Why the housing bubble's burst failed to align the home-appraisal business with reality.

Commentary about business and finance.
Nov. 16 2010 5:09 PM

The Appraisal Racket

Why the housing bubble's burst failed to align the home-appraisal business with reality.

House for sale.
Is this house worth what an appraiser might say it is worth?

At the height of the housing bubble, 90 percent of residential real estate appraisers—the people who decide whether the house you made the winning bid on is really worth what you're about to pay— reported feeling pressured, frequently by mortgage brokers, to increase their estimate of the property's true value so that the deal could go through.

Bethany  McLean Bethany McLean

Bethany McLean is a contributing editor at Vanity Fair and the co-author of All the Devils Are Here: The Hidden History of the Financial Crisis.

Bethany McLean writes a weekly business column for Slate and is a contributing editor to Vanity Fair. She is the author (with Joe Nocera) of All the Devils Are Here: The Hidden History of the Financial Crisis and (with Peter Elkind) "The Smartest Guys In The Room."

The value of your house serves as the collateral for your mortgage; it's the only thing the bank has left if you don't pay up. Given this reality, you might think that the crash of the housing market would make it easier for appraisers to do their jobs without interference. But while there have been some big changes in the appraisal business, many appraisers say privately that things have gotten worse, not better. And while the Dodd-Frank financial reform bill, which President Barack Obama signed into law this past summer, made a well-intentioned effort to fix the problem, there's reason to fear that it won't.

Appraisers have long been the mopes of the U.S. home loan industry. In other countries, such as Mexico, you have to be an architect or an engineer to make home appraisals; here, you just have to get a license, the requirements for which are not at all onerous. One appraiser says that in international forums, he's seen the Chinese laugh as the U.S. requirements are translated. Appraisers enjoy little status in the U.S. housing industry because they are the "no" people, the ones who stop the deals. No one—not mortgage brokers, lending executives, nor even consumers—likes "no" people. Appraisers get paid far less than loan sales representatives, and get beat up far more. "In 95 percent of fraud cases, the appraiser isn't even getting a piece of the action," one appraiser tells me. "They're just getting their small fee and the opportunity to commit more fraud down the road."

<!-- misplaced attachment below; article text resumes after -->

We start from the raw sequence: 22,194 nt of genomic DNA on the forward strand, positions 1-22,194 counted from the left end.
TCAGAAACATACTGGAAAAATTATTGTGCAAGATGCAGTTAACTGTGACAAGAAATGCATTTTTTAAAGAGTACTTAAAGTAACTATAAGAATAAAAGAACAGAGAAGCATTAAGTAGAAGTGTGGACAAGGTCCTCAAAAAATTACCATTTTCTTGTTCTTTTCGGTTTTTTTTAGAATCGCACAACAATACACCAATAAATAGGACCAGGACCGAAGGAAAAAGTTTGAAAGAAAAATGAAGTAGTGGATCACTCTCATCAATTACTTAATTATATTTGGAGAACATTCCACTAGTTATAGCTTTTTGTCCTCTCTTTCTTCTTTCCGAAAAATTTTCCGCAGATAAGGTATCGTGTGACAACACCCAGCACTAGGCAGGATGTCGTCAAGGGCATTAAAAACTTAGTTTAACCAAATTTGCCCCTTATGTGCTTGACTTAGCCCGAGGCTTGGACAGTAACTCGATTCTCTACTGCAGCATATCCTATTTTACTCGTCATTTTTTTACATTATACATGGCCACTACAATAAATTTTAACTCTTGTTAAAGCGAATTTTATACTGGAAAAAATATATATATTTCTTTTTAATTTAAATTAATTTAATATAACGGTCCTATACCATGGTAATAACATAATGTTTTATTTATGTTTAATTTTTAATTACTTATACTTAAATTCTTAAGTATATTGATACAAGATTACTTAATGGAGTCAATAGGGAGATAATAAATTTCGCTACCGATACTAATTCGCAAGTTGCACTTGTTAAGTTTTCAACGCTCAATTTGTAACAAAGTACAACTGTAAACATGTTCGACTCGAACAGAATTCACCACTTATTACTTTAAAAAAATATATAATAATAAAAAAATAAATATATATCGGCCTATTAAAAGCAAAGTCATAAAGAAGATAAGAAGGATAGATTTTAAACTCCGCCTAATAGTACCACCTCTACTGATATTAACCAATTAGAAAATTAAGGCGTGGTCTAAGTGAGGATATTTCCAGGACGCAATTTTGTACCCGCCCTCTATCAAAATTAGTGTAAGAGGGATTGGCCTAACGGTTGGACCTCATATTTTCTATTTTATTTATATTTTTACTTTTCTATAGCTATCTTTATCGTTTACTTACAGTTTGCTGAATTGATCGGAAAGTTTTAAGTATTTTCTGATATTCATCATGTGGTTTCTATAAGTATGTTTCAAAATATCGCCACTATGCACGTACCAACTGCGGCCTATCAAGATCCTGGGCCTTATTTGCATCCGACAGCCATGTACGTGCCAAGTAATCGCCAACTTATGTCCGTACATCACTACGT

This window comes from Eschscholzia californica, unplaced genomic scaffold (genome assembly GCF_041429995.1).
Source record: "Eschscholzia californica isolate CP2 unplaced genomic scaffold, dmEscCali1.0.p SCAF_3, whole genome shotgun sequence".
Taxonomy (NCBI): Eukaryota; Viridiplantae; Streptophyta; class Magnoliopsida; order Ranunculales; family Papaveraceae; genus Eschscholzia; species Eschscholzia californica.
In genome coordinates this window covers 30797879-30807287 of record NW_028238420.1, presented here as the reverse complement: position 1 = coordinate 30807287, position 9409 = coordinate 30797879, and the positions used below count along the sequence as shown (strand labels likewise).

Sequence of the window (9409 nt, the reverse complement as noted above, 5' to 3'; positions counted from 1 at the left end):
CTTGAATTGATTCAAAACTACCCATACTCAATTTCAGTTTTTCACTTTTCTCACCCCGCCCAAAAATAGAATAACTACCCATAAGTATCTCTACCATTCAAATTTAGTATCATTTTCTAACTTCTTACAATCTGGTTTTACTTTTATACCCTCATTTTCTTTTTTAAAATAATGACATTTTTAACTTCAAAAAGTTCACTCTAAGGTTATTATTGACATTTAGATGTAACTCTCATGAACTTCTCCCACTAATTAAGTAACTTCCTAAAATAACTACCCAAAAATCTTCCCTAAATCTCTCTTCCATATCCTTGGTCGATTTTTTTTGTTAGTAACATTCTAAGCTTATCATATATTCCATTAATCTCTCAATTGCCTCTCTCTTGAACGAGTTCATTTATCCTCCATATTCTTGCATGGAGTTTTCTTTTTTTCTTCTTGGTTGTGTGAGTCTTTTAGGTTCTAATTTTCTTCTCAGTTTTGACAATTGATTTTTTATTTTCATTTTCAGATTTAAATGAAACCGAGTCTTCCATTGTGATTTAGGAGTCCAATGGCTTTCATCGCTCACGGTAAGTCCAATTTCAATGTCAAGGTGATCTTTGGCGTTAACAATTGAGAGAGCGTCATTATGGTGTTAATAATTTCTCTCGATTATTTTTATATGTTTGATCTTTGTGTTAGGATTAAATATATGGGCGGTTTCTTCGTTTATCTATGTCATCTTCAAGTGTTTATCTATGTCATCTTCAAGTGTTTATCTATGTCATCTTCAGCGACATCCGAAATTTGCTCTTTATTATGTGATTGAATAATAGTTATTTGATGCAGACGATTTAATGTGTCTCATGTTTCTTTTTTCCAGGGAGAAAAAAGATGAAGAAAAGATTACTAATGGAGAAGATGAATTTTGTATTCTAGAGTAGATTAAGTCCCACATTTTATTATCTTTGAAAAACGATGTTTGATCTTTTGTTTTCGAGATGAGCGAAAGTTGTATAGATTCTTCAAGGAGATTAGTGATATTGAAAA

The first attempt to reform the home-appraisal business came more than 20 years ago, in the wake of the savings and loan crisis. Because flawed appraisals played such a major role in that debacle (sound familiar?), new regulations came to be written requiring that the appraisal process be isolated from the loan production side. That way, it was reasoned, mortgage brokers and others with a financial interest in making the loan couldn't beat up on the appraisers. And new regulations were put in place that were supposed to help police appraisal fraud.

It didn't work. The states were supposed to bear some of the new responsibility to regulate. But appraisers' licensing fees, which the states were supposed to use to fund regulatory oversight of home appraisals, instead often got swept into state general funds, leaving little money for enforcement. At the federal level, the Appraisal Subcommittee, created in 1989 to oversee state regulation of home appraisals, had only one penalty it could impose: Disapprove a state, thereby blocking any federally insured lender from using the work done by an appraiser in that state. Because that was such a drastic threat, states understood it was also an idle threat. It was hard to track bad appraisers, and there were cases where an appraiser who had a license revoked in one state simply moved on to another state. And since there was no system for tracking bad appraisals, a mortgage broker could shop a loan with a flawed appraisal, have it turned down by one lender, and keep shopping the same appraisal until some other lender bit.

As for keeping appraisers separated from loan production people, well, federal regulators simply didn't enforce the rules. (Does that sound familiar too?) "Appraisers were not supposed to know" the size of the loan, says an appraiser named John Ferguson, who worked as both an independent appraiser and for Bank United, which was taken over by the FDIC. But the loan salesmen "would tell you what the number was," Ferguson explains. "They would shove it in your face. 'If you do this one for me, I'll give you a whole bunch of work.' And you knew if you didn't, you would never get work again." Another former appraiser at a major lender says that federal regulators never once spoke to him, or to any appraiser he knows, about their independence from the sales staff. He also says that despite repeated warnings about the pressure appraisers were being subjected to by mortgage brokers, the federal regulators simply reiterated the guidance on independence but refused to say that mortgage brokers couldn't be the ones to order the appraisals. "The regulators would have had to have been hit over the head with a Mack truck before they took issue," he says.